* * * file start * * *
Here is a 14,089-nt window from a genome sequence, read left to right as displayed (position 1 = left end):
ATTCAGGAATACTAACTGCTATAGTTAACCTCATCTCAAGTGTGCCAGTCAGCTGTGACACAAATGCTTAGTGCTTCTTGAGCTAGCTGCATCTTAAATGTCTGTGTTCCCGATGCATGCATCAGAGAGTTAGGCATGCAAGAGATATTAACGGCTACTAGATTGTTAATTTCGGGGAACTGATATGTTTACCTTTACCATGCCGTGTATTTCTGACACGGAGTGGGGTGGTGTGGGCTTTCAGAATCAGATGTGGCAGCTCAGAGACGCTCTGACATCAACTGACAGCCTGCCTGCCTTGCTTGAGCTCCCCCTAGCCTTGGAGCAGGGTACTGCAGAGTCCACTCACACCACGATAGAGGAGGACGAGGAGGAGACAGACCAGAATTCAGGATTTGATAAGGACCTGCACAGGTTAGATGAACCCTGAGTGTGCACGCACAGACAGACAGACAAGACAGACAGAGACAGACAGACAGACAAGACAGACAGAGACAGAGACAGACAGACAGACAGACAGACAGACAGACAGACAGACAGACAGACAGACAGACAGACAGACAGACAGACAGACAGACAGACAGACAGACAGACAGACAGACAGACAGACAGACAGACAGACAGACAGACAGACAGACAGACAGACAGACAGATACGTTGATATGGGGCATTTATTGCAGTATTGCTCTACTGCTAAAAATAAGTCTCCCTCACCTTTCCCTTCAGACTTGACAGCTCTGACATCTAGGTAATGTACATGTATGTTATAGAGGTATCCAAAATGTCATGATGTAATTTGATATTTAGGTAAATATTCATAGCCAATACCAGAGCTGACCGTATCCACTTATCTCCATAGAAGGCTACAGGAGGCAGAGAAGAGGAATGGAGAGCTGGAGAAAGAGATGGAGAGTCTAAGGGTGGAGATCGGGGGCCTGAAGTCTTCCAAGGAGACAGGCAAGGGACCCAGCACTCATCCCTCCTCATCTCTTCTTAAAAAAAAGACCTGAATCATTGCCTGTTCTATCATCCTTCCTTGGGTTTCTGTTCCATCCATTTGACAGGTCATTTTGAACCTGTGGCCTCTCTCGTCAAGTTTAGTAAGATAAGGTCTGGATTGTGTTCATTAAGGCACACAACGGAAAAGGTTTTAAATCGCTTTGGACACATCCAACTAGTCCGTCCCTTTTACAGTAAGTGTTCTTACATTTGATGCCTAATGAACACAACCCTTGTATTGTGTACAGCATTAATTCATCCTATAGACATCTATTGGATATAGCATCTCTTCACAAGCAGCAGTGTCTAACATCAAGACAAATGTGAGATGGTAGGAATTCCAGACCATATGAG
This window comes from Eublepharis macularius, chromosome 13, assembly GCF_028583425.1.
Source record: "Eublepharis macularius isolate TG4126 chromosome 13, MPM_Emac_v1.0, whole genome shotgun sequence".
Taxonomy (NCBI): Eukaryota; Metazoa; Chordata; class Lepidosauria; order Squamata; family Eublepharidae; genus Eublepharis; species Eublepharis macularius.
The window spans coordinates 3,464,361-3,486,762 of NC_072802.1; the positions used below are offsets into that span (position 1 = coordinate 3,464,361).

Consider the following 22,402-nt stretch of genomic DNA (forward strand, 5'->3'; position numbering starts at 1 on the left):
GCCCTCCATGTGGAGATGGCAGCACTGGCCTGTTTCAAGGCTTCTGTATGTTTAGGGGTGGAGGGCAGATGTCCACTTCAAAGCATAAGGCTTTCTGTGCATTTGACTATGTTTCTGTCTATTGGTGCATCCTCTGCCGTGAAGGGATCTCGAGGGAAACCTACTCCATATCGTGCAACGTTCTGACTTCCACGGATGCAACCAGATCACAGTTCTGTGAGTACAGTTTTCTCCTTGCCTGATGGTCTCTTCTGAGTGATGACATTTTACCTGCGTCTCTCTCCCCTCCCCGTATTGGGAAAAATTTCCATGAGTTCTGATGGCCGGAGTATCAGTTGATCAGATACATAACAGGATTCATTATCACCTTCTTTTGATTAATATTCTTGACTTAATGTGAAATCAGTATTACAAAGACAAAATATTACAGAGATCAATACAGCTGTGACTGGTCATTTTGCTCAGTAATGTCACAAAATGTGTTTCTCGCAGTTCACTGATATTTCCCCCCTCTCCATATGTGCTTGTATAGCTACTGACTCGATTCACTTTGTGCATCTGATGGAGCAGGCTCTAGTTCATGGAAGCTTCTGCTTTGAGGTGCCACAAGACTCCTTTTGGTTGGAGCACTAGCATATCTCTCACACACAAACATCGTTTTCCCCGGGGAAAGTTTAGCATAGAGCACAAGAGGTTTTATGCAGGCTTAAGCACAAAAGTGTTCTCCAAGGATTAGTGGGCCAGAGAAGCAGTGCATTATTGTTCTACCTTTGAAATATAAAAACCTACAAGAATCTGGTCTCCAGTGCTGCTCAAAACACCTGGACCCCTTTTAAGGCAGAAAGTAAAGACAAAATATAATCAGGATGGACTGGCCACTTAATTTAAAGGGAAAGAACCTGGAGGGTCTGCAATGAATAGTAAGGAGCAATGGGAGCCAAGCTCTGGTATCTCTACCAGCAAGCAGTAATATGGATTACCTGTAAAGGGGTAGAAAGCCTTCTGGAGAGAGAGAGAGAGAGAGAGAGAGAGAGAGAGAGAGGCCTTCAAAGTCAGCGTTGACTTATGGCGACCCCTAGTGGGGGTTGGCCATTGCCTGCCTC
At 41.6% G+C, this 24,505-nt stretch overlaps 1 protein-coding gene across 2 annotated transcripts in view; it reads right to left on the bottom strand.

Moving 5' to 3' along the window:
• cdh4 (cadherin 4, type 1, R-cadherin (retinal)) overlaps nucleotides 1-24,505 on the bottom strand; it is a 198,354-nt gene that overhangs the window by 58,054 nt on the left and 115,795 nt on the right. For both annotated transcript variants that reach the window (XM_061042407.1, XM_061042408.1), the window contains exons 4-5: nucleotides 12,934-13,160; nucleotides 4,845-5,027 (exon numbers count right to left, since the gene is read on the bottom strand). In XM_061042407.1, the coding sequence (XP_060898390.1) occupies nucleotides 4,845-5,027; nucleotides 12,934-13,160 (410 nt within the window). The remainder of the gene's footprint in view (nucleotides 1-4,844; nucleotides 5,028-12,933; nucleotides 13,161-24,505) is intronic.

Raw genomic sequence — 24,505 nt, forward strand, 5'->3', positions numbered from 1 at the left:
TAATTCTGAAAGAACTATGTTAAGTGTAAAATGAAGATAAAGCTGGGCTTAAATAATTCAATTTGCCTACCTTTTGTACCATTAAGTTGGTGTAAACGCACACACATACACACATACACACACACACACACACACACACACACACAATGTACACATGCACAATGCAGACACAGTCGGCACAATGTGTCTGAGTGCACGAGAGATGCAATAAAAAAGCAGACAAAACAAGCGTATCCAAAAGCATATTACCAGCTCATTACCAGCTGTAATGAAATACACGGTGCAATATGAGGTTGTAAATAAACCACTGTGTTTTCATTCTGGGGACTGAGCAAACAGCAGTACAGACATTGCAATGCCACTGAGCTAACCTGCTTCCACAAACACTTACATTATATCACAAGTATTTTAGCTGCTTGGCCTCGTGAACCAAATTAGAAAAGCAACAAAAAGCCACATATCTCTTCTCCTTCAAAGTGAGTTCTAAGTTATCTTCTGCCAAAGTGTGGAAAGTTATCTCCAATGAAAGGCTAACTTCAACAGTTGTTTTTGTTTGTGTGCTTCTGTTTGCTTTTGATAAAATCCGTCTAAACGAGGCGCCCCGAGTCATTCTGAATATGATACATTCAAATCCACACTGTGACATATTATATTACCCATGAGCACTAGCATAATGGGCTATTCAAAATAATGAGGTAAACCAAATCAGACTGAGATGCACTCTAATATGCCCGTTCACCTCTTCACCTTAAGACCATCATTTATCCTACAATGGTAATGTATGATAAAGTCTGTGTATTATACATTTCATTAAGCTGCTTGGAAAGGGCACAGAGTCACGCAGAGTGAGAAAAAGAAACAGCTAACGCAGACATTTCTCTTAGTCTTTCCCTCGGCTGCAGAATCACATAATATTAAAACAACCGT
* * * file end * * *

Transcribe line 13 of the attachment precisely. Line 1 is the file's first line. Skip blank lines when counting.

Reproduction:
TAATTCTGAAAGAACTATGTTAAGTGTAAAATGAAGATAAAGCTGGGCTTAAATAATTCAATTTGCCTACCTTTTGTACCATTAAGTTGGTGTAAACGCACACACATACACACATACACACACACACACACACACACACACACACAATGTACACATGCACAATGCAGACACAGTCGGCACAATGTGTCTGAGTGCACGAGAGATGCAATAAAAAAGCAGACAAAACAAGCGTATCCAAAAGCATATTACCAGCTCATTACCAGCTGTAATGAAATACACGGTGCAATATGAGGTTGTAAATAAACCACTGTGTTTTCATTCTGGGGACTGAGCAAACAGCAGTACAGACATTGCAATGCCACTGAGCTAACCTGCTTCCACAAACACTTACATTATATCACAAGTATTTTAGCTGCTTGGCCTCGTGAACCAAATTAGAAAAGCAACAAAAAGCCACATATCTCTTCTCCTTCAAAGTGAGTTCTAAGTTATCTTCTGCCAAAGTGTGGAAAGTTATCTCCAATGAAAGGCTAACTTCAACAGTTGTTTTTGTTTGTGTGCTTCTGTTTGCTTTTGATAAAATCCGTCTAAACGAGGCGCCCCGAGTCATTCTGAATATGATACATTCAAATCCACACTGTGACATATTATATTACCCATGAGCACTAGCATAATGGGCTATTCAAAATAATGAGGTAAACCAAATCAGACTGAGATGCACTCTAATATGCCCGTTCACCTCTTCACCTTAAGACCATCATTTATCCTACAATGGTAATGTATGATAAAGTCTGTGTATTATACATTTCATTAAGCTGCTTGGAAAGGGCACAGAGTCACGCAGAGTGAGAAAAAGAAACAGCTAACGCAGACATTTCTCTTAGTCTTTCCCTCGGCTGCAGAATCACATAATATTAAAACAACCGT